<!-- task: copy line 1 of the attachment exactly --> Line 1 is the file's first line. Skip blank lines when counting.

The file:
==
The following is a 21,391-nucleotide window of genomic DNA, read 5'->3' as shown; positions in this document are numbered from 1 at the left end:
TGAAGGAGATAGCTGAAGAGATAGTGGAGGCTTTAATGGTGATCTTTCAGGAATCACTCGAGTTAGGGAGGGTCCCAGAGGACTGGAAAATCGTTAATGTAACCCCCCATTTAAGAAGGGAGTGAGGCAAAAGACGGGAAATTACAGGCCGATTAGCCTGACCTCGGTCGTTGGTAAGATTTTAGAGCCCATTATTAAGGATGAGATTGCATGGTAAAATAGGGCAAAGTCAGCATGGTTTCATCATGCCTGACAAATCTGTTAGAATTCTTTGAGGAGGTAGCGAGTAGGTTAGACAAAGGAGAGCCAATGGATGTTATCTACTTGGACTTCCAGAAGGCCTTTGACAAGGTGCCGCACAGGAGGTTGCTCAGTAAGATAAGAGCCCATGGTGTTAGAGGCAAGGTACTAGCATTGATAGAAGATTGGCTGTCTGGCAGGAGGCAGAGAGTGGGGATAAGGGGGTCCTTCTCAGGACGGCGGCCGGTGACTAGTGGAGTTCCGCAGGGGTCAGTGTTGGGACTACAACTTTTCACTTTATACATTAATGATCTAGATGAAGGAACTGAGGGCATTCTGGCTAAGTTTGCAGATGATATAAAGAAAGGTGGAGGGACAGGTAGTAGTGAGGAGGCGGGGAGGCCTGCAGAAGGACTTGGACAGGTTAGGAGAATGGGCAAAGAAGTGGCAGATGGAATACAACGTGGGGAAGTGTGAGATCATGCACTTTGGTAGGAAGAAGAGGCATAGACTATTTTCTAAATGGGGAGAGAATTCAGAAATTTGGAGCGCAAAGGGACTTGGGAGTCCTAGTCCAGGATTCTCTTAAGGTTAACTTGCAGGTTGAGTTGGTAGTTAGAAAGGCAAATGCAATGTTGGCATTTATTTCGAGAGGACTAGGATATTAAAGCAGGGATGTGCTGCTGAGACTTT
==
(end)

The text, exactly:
The following is a 21,391-nucleotide window of genomic DNA, read 5'->3' as shown; positions in this document are numbered from 1 at the left end: